- Most characteristic feature is a flattened paddle like tail
- The beaver is a true Tennessee water conservationist which has caused problems in some of the states bottomland areas.
- It builds water tight dams of sticks and mud across streams and cone shape houses known as lodges.
- Beaver dams slow the flow of water in fast streams, changing the composition of life in the stream. Increased siltation and flooding in low-lying areas are just a few of the problems associated with beaver dams.
- Beaver dams can , however, prevent erosion and purify the water in a stream.
- Beavers possess castor glands which is located at the base of the tail. These glands are used to mark an animals territory.
- Beaver families are very territorial and will defend its territory from encroaching beavers.
- Beavers are primarily nocturnal, although they may sometimes be seen during the day.
The beavers ears are short, round and dark brown in color. The ears are closable when the animal is in the water. The beaver possesses closable nostrils and a transparent eye membrane. These characteristics aid in the beavers aquatic existence. When walking on dry land a beavers rear end is higher than his front end, this is due to the fact that the beavers hind are longer than his front legs. The beavers upper incisors are bright orange in color and continue to grow throughout the beavers life. The beavers flat, scaly tail serves as a rudder when the beaver is swimming and as a warning device when slapped on the water. The beavers tail is also used for support when standing on land or dragging logs.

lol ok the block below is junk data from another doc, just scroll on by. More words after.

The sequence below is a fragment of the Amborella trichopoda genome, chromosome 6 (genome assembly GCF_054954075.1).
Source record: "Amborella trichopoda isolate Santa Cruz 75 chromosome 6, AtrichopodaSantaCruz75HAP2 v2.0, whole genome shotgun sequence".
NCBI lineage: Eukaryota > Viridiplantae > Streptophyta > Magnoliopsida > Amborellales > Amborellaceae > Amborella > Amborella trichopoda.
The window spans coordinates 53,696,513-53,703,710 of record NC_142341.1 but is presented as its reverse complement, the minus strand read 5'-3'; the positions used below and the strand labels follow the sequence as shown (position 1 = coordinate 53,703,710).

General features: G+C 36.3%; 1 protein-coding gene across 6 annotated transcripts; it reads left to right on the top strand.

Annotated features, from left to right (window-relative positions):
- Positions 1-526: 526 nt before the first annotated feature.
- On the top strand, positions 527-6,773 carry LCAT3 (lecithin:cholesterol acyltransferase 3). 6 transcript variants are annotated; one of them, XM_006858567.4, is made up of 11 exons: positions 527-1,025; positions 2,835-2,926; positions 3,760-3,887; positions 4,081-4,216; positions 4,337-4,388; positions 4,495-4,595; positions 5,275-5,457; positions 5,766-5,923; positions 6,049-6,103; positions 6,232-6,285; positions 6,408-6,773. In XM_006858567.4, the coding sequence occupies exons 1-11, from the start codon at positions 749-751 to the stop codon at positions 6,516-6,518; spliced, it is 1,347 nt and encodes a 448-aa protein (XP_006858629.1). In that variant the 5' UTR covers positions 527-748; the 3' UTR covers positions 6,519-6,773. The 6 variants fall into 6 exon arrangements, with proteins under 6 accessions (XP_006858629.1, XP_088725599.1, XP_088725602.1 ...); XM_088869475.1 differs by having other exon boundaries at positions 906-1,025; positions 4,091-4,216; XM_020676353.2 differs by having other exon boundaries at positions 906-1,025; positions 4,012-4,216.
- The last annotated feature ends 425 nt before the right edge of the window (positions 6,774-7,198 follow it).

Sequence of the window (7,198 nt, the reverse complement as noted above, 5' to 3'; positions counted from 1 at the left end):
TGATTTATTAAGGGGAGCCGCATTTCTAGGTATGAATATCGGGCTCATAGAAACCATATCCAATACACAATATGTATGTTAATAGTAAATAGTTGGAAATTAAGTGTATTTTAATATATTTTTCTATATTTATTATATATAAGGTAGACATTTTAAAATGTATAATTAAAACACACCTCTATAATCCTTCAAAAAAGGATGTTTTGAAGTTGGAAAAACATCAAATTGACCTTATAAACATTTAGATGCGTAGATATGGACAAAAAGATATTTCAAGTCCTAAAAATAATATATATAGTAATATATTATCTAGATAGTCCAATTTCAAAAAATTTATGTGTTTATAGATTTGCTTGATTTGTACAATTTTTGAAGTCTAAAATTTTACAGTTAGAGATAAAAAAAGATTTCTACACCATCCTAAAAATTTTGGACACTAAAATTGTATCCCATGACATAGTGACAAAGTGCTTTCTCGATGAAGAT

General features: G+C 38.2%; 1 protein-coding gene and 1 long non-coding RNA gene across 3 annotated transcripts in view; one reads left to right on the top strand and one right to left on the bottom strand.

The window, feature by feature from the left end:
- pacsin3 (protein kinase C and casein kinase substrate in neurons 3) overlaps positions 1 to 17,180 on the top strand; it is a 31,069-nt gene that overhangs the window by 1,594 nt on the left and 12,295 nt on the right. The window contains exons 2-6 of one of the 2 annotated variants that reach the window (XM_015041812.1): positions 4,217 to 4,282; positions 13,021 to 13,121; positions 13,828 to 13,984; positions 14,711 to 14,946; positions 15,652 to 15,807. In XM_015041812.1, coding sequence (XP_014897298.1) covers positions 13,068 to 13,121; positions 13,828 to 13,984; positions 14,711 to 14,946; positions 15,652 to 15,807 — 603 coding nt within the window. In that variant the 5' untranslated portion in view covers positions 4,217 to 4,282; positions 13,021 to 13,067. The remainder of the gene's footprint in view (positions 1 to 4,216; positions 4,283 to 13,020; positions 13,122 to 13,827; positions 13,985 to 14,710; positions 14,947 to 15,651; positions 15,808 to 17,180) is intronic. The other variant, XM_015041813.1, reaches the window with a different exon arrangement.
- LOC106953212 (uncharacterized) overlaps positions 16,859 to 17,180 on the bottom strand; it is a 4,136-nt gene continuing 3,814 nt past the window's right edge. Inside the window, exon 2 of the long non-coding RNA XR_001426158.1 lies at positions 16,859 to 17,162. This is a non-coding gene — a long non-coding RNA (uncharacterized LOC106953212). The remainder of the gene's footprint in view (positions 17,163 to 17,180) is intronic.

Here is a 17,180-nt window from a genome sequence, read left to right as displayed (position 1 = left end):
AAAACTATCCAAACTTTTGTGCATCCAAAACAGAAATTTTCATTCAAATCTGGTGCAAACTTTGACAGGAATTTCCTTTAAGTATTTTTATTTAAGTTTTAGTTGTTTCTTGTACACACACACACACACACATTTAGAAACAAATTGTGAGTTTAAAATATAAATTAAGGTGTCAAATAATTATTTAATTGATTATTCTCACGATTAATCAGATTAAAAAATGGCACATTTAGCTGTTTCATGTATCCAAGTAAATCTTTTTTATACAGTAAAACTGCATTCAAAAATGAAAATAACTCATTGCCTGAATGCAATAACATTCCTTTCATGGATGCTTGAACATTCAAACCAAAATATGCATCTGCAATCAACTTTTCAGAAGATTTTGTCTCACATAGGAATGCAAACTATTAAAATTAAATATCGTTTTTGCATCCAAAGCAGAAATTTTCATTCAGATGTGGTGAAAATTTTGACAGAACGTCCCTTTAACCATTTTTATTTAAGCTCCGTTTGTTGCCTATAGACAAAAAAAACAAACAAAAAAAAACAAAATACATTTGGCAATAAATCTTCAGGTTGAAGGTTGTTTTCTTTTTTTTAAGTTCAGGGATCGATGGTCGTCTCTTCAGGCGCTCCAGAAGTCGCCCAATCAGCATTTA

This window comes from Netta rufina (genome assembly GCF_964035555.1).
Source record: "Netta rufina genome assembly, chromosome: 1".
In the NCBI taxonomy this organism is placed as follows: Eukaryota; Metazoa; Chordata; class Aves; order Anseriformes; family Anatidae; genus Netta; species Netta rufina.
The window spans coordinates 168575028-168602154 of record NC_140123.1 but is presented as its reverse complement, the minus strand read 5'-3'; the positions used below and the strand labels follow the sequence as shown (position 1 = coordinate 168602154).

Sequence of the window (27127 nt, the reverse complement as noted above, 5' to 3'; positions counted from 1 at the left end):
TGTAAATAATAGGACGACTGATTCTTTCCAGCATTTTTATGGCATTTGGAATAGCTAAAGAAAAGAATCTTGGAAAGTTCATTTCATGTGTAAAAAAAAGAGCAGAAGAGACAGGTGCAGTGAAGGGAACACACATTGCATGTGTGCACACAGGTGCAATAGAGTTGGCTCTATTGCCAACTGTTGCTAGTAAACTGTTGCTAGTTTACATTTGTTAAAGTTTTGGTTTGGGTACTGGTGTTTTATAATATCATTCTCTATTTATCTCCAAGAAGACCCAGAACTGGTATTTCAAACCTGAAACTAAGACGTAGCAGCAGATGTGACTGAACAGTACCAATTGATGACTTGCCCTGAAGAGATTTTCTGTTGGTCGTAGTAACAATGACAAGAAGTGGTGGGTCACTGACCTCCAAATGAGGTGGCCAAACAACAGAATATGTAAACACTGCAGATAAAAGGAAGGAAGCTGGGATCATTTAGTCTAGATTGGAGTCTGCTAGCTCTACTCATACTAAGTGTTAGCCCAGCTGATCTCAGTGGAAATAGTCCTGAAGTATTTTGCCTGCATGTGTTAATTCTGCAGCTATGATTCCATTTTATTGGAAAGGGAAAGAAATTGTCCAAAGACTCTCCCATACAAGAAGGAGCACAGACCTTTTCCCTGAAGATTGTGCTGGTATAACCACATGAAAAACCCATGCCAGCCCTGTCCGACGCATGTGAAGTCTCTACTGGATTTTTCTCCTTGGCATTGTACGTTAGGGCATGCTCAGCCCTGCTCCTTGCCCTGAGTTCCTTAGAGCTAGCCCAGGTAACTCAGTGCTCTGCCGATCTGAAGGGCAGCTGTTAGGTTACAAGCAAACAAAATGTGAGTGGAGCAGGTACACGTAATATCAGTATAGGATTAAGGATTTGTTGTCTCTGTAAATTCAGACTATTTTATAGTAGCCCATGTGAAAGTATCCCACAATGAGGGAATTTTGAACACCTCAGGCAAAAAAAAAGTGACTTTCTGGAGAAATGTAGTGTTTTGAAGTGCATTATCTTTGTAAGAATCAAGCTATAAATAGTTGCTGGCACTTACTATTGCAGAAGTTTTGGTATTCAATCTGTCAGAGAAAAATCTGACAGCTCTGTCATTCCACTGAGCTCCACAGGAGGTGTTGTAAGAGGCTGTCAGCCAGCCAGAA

- Adult size 35-40 inches in length
- Average weight 30-60 lbs
- Typically have 2-4 kits per litter
- Average beaver colonies consist of six or seven animals, usually including parents and their young of two age classes
- Parental care begins at birth and continues until young have reached self reliance (usually 1-2 years)
- The lifespan of a beaver in the wild is from 10 to 20 years. Predators, parasites and disease play a factor in mortality
- Pelage is dark, rich, chestnut brown to reddish brown or blackish brown
- The under-hairs are much more fine than the thick protective guard hairs
- Heavily muscled body supported by large bones
- Largest rodent in North America
- Eat bark and twigs from trees, prefers maple, willow, alder and birch.
- Stores branches under water near lodge.